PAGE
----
Monday, November 1, 2010

Course Project: Group Formation

We hosted a lively discussion in our previous post on the course project.  Our next step is to form project teams so you can begin working together on these exciting ideas.  Read on for the next step ...

Based on the discussion, here are the areas that are seeing a lot of interest:
  • Education

    A lot of people expressed interest in a project in education.  These include creating a wiki for an anatomy class, a homeschooling wiki, a wiki for writers in the digital age, a wiki on digital media and culture (collecting material from our class), a site exploring the effects of digital literacy in Tibet, and others.
  • Information Technology

    There are a number of people interested in remixing Cathedral and the Bazaar, and others who have a strong interest in making a video about it.
  • Religion

    Several people expressed an interest in making a Mormon Messages video or an LDS wiki or helping the referral center missionaries.
  • Economics

    Some students want to create a wiki on microfinance.
  • History

    Some students want to promote our end-of-semester event.
We need to take this list of expressed interests and form some focused project groups.   Here is the plan:
  1. Become a team leader for a project you want to champion.  Your role as leader will be to coordinate group activities and encourage participation, as well as doing some work on the project yourself.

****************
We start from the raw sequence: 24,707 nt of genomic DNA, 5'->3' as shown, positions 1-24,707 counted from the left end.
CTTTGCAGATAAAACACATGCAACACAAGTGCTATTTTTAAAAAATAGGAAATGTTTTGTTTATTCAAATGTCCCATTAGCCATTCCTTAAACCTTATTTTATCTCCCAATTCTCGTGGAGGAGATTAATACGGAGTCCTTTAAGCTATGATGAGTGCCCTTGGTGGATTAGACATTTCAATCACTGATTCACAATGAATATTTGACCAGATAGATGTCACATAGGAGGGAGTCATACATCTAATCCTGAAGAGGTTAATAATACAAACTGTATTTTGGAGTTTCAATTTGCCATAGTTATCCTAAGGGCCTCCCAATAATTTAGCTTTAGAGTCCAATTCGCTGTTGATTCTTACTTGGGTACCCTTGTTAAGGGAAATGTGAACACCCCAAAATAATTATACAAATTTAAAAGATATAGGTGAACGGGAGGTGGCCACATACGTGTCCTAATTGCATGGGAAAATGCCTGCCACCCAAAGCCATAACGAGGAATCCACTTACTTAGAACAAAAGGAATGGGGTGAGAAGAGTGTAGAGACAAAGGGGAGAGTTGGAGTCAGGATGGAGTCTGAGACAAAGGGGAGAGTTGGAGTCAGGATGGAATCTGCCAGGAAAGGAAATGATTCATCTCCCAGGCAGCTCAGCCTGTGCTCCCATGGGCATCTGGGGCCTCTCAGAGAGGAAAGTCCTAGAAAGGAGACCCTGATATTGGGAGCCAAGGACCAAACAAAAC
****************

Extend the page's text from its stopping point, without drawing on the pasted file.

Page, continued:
Join someone else's team as an active participant.  You should only be a part of one team so that you can dedicate your time to one project.

  2. If you are a team leader, you must have a total of 3 team members to have a viable project.  Use your blog to rally people to your cause.  Post a link in the comments to get the discussion started.  We will also use class tomorrow to help form groups.

    If you're having trouble getting a team of 3 members together, then you should try to join someone else's project.

    If your team has more than 5 members, divide the project into two parts and appoint a leader to be in charge of each part.

  3. Your project must meet the course project requirements, listed on our original blog post.  To meet the authenticity requirement, you must be sure you are adding value to what has already been done.  Treat this as a literature survey -- find out what others have already done and be sure you're not solving a problem that someone else has already solved.

  4. Once you have three members, create a project web site at Google Sites.  Create pages on the site that (a) describe the project and (b) explain how it meets the course project requirements.  Pay particular attention to existing work -- convince us that you have something of value to add.  List the project participants on the site.

    Here is a sample site to show you the organization we're expecting.

  5. Post a link to your project web site in the comments to this post.

  6. Consult with the course instructors to get approval for the project and advice.
Deadline: You should have formed a group and created your Google Site by Friday this week.